Founder of the human rights movement in Cuba, Dr. Ricardo Bofill, dead at 76

Dr. Ricardo Bofill was an inspiration not only to Cubans, but for an entire world that yearns for freedom. Despite oppression and his imprisonment in a Castro gulag, his tireless advocacy for human rights in Cuba never waned.

John Suarez in Notes from the Cuban Exile Quarter:

Dr. Ricardo Bofill, founder of the Cuban human rights movement. Requiescat in Pace

“I can’t understand the hatred towards me. Because, really in the only field I’ve done battle, is the field of ideas.” – Dr. Ricardo Bofill, 1987 in “Nobody Listened” documentary

The founder of the human rights movement in Cuba just passed away in Miami. Ricardo Bofill co-founded the Cuban Committee for Human Rights in 1976, dedicated his entire life to and suffered years in Cuban prisons for defending human rights.

This blog has celebrated the work of Dr. Bofill over the years and will do so again today. His story and legacy changed the course of a nation, and the outcome is still playing out today. The 400th blog on this site was dedicated to him.

On December 10, 2014 Regis Regis Iglesias, spokesperson of the Christian Liberation Movement at 1:40pm posted a picture of Ricardo Bofill over twitter with the text: “Honoring honor. Ricardo Bofill, an essential reference in the defense of Human Rights of Cubans.” He was and remains correct in his assessment of this man.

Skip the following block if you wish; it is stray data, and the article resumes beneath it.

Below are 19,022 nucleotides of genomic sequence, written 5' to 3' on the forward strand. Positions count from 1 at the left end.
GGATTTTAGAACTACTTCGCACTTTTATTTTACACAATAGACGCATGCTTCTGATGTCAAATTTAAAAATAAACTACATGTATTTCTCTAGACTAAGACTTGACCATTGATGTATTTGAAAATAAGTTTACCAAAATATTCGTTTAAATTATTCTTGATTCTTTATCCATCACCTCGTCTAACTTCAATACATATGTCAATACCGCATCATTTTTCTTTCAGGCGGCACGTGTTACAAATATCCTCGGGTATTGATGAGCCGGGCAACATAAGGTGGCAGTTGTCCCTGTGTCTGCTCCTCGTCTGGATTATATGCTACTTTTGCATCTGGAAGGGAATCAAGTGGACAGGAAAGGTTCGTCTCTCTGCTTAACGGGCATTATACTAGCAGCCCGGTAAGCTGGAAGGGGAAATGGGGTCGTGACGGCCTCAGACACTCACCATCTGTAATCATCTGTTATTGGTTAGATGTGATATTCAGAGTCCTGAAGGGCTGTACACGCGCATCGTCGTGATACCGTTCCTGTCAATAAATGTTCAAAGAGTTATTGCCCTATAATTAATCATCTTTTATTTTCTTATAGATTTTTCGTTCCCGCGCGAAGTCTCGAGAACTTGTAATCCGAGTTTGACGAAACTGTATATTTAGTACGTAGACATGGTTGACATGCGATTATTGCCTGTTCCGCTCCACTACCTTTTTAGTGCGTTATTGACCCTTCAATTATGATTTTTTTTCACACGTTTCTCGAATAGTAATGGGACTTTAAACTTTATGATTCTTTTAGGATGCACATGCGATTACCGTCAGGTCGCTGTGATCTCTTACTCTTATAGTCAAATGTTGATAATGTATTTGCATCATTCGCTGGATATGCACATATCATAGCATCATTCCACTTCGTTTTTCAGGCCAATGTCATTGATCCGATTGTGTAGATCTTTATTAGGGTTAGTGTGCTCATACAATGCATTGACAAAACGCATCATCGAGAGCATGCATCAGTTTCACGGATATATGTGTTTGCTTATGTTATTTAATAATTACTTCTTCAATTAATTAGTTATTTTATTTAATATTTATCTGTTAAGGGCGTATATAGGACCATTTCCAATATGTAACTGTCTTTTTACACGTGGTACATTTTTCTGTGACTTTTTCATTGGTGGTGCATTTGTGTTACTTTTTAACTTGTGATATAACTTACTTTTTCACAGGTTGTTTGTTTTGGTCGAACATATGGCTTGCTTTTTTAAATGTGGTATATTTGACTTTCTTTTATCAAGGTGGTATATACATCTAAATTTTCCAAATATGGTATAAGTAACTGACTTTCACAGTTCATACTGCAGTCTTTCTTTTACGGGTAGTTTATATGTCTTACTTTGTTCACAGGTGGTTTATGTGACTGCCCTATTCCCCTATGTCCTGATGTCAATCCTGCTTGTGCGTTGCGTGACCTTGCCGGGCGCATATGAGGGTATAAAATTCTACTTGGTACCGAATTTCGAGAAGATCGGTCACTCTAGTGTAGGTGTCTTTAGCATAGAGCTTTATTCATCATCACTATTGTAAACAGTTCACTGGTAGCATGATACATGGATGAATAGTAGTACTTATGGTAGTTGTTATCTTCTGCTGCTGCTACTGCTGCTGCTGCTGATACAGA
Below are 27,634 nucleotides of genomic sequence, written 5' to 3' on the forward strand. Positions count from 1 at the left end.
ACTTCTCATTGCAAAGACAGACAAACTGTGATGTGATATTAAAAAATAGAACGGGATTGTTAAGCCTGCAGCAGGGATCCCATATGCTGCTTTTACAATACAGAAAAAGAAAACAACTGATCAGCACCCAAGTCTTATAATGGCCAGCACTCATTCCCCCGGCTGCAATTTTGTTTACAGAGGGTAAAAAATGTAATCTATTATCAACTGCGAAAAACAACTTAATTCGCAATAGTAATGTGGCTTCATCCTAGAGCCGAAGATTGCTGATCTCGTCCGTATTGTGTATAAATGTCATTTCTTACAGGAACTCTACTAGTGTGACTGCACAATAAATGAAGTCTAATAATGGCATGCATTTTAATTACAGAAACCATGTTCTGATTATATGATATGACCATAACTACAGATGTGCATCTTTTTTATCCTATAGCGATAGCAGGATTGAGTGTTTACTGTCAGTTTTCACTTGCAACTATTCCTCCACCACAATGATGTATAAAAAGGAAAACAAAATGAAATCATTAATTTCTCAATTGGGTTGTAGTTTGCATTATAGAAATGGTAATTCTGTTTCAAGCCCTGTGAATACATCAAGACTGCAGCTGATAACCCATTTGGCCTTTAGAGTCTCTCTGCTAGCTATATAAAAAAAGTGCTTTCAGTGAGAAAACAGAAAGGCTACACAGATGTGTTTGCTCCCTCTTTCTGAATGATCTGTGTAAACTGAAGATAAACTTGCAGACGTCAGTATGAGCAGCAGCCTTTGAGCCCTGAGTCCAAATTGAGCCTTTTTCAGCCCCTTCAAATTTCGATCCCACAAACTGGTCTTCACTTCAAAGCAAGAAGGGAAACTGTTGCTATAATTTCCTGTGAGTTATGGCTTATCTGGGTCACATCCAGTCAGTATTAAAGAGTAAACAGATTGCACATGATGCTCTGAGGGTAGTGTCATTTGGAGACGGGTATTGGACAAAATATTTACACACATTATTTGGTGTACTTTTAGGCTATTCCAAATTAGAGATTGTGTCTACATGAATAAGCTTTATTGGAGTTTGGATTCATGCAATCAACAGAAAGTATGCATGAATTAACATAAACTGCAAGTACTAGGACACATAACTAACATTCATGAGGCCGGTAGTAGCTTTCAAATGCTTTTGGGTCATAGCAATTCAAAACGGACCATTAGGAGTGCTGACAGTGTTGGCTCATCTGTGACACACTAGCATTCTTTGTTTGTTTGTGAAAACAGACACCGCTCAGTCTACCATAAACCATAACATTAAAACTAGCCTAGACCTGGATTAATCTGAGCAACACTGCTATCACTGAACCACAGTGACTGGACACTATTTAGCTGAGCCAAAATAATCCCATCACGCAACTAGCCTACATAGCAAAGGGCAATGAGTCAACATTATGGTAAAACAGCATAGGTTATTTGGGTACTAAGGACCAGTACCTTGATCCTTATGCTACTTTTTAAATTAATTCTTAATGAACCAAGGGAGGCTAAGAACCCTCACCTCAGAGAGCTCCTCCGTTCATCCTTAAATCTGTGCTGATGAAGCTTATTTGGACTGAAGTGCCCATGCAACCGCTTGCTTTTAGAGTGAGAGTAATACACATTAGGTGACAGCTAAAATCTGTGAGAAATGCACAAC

In the 1987 documentary Nobody Listened, directed by Néstor Almendros and Jorge Ulla the world was introduced to Ricardo Bofill and the nonviolent human rights movement on the big screen.  Dr. Bofill is interviewed and discusses his circumstances as a dissident in Cuba engaged in the battle of ideas

“I can’t understand the hatred towards me. Because, really in the only field I’ve done battle, is the field of ideas. In this field I’ve had no response just prison and the police. And I don’t know why because the revolution controls all mass media. They have editorials, journalists, even many writers in the world. I don’t know why the response, time and again, has been jail. The response should come in the field I fight in, with ideas. I was arrested again in 1983. On that occasion, I was sentenced to 17 years in jail accused of activities in the Cuban Committee for Human Rights and the last period of prison began. For reasons of health and others I know not of in 1985 I was placed in the status I’m now in which is “conditional liberty with restriction of movement.”

Fidel Castro was asked the name of the human rights defender in another interview. The Cuban dictator dismisses his importance, but it is obvious in the context of his answer that he knows very well who this lone activist is, and views him as a threat.

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